The world's first wiki where authorship really matters (Nature Genetics, 2008). Due credit and reputation for authors. Imagine a global collaborative knowledge base for original thoughts. Search thousands of articles and collaborate with scientists around the globe.

wikigene or wiki gene protein drug chemical gene disease author authorship tracking collaborative publishing evolutionary knowledge reputation system wiki2.0 global collaboration genes proteins drugs chemicals diseases compound
Hoffmann, R. A wiki for the life sciences where authorship matters. Nature Genetics (2008)
 
 
 
 
 

The two isoenzymes for yeast NAD+-dependent glycerol 3-phosphate dehydrogenase encoded by GPD1 and GPD2 have distinct roles in osmoadaptation and redox regulation.

The two homologous genes GPD1 and GPD2 encode the isoenzymes of NAD-dependent glycerol 3-phosphate dehydrogenase in the yeast Saccharomyces cerevisiae. Previous studies showed that GPD1 plays a role in osmoadaptation since its expression is induced by osmotic stress and gpd1 delta mutants are osmosensitive. Here we report that GPD2 has an entirely different physiological role. Expression of GPD2 is not affected by changes in external osmolarity, but is stimulated by anoxic conditions. Mutants lacking GPD2 show poor growth under anaerobic conditions. Mutants deleted for both GPD1 and GPD2 do not produce detectable glycerol, are highly osmosensitive and fail to grow under anoxic conditions. This growth inhibition, which is accompanied by a strong intracellular accumulation of NADH, is relieved by external addition of acetaldehyde, an effective oxidizer of NADH. Thus, glycerol formation is strictly required as a redox sink for excess cytosolic NADH during anaerobic metabolism. The anaerobic induction of GPD2 is independent of the HOG pathway which controls the osmotic induction of GPD1. Expression of GPD2 is also unaffected by ROX1 and ROX3, encoding putative regulators of hypoxic and stress-controlled gene expression. In addition, GPD2 is induced under aerobic conditions by the addition of bisulfite which causes NADH accumulation by inhibiting the final, reductive step in ethanol fermentation and this induction is reversed by addition of acetaldehyde. We conclude that expression of GPD2 is controlled by a novel, oxygen-independent, signalling pathway which is required to regulate metabolism under anoxic conditions.[1]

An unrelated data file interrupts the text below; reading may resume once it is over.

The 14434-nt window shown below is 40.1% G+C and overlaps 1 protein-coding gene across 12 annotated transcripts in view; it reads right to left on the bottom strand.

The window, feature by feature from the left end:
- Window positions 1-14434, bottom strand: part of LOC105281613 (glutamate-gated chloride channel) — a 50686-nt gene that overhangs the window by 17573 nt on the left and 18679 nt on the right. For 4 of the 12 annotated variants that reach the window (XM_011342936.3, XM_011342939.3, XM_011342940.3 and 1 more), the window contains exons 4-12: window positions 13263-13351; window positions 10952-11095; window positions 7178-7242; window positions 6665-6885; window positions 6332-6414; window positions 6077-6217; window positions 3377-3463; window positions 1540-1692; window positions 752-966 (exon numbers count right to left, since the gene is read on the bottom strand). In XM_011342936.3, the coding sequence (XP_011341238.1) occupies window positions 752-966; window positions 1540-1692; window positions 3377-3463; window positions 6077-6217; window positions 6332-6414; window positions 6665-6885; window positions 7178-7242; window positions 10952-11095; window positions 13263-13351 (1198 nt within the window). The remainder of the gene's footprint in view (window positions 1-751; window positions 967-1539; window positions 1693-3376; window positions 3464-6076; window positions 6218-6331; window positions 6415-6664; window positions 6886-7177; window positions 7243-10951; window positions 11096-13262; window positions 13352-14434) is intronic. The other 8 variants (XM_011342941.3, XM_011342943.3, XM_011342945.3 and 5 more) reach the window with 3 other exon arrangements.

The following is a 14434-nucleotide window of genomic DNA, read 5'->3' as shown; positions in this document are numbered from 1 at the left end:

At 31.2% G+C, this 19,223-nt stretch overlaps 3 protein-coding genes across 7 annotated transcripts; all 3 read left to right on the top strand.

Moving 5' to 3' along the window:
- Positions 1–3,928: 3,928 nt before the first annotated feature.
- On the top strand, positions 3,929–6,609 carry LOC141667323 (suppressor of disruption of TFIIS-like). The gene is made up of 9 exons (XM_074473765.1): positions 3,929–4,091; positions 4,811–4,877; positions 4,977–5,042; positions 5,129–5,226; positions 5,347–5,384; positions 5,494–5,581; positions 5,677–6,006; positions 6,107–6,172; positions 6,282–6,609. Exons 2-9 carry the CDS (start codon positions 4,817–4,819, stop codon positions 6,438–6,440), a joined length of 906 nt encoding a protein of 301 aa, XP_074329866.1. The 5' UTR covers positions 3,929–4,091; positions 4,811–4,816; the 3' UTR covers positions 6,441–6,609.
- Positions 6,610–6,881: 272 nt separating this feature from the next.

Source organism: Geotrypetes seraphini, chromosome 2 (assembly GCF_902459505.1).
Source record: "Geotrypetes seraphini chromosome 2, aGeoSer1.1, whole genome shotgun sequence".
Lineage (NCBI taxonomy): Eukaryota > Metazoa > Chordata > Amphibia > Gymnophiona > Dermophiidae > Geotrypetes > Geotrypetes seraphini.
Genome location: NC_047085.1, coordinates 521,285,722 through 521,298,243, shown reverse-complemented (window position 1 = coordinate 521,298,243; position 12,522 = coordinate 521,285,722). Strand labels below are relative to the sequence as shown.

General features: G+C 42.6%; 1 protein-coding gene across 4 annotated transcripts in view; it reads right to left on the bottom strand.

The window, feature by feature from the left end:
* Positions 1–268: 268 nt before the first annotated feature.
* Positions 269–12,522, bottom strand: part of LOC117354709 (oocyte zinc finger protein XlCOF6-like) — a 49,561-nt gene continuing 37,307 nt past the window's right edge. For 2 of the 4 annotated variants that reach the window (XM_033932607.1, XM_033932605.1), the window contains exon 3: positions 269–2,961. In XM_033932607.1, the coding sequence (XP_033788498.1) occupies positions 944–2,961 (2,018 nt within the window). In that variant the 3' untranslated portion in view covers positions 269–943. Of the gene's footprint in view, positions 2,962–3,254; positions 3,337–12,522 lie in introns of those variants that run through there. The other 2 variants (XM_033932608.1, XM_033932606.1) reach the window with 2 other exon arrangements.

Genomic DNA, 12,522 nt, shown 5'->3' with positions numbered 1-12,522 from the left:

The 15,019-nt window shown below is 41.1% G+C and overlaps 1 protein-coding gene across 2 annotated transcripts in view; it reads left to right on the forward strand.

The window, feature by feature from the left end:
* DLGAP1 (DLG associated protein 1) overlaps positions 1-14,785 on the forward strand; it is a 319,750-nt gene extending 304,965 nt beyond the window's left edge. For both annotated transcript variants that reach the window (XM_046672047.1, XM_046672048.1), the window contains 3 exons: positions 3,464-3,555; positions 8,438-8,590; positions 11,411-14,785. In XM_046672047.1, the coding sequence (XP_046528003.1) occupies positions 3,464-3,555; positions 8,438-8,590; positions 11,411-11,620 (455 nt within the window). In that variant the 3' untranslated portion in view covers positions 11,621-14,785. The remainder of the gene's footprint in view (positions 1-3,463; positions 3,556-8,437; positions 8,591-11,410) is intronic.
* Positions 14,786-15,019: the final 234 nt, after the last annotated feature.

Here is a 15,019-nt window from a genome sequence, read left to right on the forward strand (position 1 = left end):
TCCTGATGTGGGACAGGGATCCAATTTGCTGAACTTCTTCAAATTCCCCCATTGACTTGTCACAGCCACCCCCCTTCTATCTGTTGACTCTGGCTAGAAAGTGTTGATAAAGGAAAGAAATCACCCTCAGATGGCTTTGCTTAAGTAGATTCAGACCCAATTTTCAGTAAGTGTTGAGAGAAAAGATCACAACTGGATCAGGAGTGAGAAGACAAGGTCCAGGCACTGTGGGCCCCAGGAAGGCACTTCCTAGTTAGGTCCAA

References

 
WikiGenes - Universities